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Energy

Patent Picks: Thin-Film Solar Cells

A look at recent patenting activity in thin-film solar cells, brought to you by C&EN and CAS

August 21, 2014 | APPEARED IN VOLUME 92, ISSUE 34

 

The most widely used solar cells are made from silicon wafers and are very efficient at converting light into electrical energy. But their high manufacturing cost has motivated many scientists to explore less expensive solutions. Two lower-cost options have emerged: dye-sensitized organic or polymer solar cells and thin-film solar cells, such as those based on copper indium gallium selenide (CIGS) semiconductors. With efficiencies closer to those of silicon solar cells, CIGS solar cells are experiencing a surge of patenting interest, according to Chemical Abstracts Service databases. The number of patents describing ways to boost the energy efficiencies of CIGS solar cells has risen steadily during the past decade. A few such strategies are highlighted here.

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Film Encourages Sodium Diffusion

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Credit: Adapted From P.J. Reddy, "Science and Technology Of Photovoltaics, Second Edition," CRC Press, 2010
The basic structure of a CIGS thin-film solar cell.
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Credit: Adapted From P.J. Reddy, "Science and Technology Of Photovoltaics, Second Edition," CRC Press, 2010
The basic structure of a CIGS thin-film solar cell.

When incorporated into a CIGS solar cell’s transparent conductive layer or semiconductor layer, plasmonic nanomaterials made from gold and silver can significantly enhance energy conversion efficiency. They do so by scattering light in such a way that incident light is concentrated into the thin semiconductor layer, thereby increasing the solar cell’s ability to absorb light. But the high cost of gold and silver has hampered commercialization. Pascal J. P. Buskens and colleagues at the Netherlands Organisation for Applied Scientific Research invented a plasmonic nanoparticle that can enhance CIGS cell efficiency without the high cost (EP 2733749). The core of the nanoparticle is made from inexpensive nonmetallic materials, and the 50-nm-thick shell is made from metallic materials. The inventors discovered that the size of the nanoparticle, ranging from 50 to 250 nm, controls the amount of light scattered. If the particle is too small, scattering decreases and the incident light absorbed by the nanoparticles increases, reducing the efficiency of the solar cell. If the dimension is too large, scattering also diminishes. The inventors claim that incorporating the plasmonic nanoparticles into a CIGS cell boosts the efficiency of energy conversion by up to 44%.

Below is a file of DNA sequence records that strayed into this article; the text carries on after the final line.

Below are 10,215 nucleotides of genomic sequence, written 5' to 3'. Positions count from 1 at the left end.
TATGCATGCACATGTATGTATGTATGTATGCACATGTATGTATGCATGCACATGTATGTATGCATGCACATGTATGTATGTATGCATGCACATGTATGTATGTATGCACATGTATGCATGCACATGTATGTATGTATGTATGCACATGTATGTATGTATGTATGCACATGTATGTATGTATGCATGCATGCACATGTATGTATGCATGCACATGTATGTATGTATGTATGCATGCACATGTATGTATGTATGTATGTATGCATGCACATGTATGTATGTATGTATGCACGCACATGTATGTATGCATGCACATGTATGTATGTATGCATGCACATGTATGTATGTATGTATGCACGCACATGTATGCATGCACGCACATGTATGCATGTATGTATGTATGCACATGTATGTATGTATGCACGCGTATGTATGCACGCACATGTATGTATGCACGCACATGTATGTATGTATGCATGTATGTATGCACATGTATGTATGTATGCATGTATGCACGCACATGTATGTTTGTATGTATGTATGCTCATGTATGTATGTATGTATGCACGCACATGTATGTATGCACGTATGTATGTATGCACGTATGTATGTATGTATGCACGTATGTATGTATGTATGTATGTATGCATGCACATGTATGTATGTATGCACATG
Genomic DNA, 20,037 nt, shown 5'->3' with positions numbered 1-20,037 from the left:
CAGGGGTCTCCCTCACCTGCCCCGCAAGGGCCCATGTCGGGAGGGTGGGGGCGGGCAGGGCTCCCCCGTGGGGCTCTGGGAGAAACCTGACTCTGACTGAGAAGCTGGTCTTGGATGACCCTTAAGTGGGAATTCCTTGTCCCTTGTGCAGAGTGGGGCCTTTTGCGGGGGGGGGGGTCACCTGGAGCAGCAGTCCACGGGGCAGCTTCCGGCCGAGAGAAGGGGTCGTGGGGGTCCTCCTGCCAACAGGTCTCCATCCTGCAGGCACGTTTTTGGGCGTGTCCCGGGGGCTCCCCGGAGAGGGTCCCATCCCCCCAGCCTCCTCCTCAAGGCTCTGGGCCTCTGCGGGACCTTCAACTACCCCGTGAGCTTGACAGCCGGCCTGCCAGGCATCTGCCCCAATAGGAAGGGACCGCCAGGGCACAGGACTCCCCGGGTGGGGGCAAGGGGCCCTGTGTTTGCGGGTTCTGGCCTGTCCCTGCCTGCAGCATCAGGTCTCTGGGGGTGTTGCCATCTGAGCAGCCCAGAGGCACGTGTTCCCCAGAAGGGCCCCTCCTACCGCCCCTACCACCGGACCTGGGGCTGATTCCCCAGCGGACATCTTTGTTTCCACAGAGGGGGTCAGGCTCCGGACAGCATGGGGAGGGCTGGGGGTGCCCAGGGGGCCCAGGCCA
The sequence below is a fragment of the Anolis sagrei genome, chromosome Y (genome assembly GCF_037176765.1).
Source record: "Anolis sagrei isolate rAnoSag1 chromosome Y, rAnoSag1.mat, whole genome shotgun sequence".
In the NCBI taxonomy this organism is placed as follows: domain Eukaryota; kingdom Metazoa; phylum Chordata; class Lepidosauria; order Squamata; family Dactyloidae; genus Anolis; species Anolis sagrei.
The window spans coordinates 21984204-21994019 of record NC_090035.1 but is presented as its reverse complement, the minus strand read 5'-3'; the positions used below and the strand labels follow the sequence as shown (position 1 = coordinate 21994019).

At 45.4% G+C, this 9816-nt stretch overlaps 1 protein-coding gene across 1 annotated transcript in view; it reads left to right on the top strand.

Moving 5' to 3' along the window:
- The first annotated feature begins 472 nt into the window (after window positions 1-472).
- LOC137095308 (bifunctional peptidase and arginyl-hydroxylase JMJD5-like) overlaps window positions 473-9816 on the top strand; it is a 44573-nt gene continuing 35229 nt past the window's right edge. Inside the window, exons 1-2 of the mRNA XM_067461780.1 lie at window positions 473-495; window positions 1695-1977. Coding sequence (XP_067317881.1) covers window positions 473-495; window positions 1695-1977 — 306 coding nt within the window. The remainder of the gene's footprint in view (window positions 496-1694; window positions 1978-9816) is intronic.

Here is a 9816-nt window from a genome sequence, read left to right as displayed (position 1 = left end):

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Perylene Dyes Widen Spectrum Of Absorbed Light

The biggest boost in CIGS solar-cell efficiency comes from cells that are built on a soda-lime glass substrate and have a molybdenum-based back contact. Researchers attribute this efficiency enhancement to the sodium that diffuses from the soda-lime glass, through the Mo back contact, and into the CIGS semiconductor layer. Changing the properties of the back contact or glass substrate influences the Na supply, thereby affecting the performance of the solar cell. This dependence also makes it difficult to maximize the Na effect. To solve this problem, Fengyan Zhang and colleagues at Xiamen University, in China, invented a Na-containing Mo film and used it in the back contact of a CIGS cell (CN 103872154). The new back contact comprises a pure Mo layer with a thickness of 10 nm to 1 µm, a 10-nm- to 1-µm-thick Na-containing Mo layer, and a second pure Mo layer with a thickness of 100 nm to 2 µm. This layer structure preserves Mo’s good electrical conductivity, photoreflectance, and adhesive properties while stabilizing Na supply and maximizing Na diffusion. The researchers claim that the new technology increases the solar cell’s energy efficiency by 16.5%.

Patent Picks is a collaborative effort by C&EN and CAS. This feature reports on trends CAS scientists observe from patents in CAS databases. Patents now generate more than 70% of the new substances appearing in the literature.

In a conventional thin-film CIGS solar cell, the semiconductor layer can only absorb light of wavelengths longer than 514 nm. Shorter wavelength light is filtered by the CdS layer. The inability to utilize the entire spectrum of light reduces the solar cell’s overall photoelectric conversion efficiency. So the hunt is on for wavelength-downshifting luminescent materials. These materials absorb short-wavelength photons and reemit them at more favorable long wavelengths; the semiconductor layer in the cell can absorb these long-wavelength photons and convert them into electricity. Organic compounds would be cheap and easy to use for this purpose, but candidate substances have exhibited poor photostability. Zongcheng Jiang and colleagues at Nitto Denko, in Japan, recently prepared an organic luminescent medium with excellent photostability (U.S. 20130284265). The luminescent medium consists of an optically transparent polymer matrix with at least one perylene diester derivative luminescent dye. The dye absorbs photons with wavelengths less than 510 nm and then efficiently emits photons with wavelengths longer than 510 nm. When incident light passes through the medium prior to reaching the CIGS semiconductor layer in a solar cell, at least 12% more solar light energy is converted into electricity than in a conventional CIGS solar cell.

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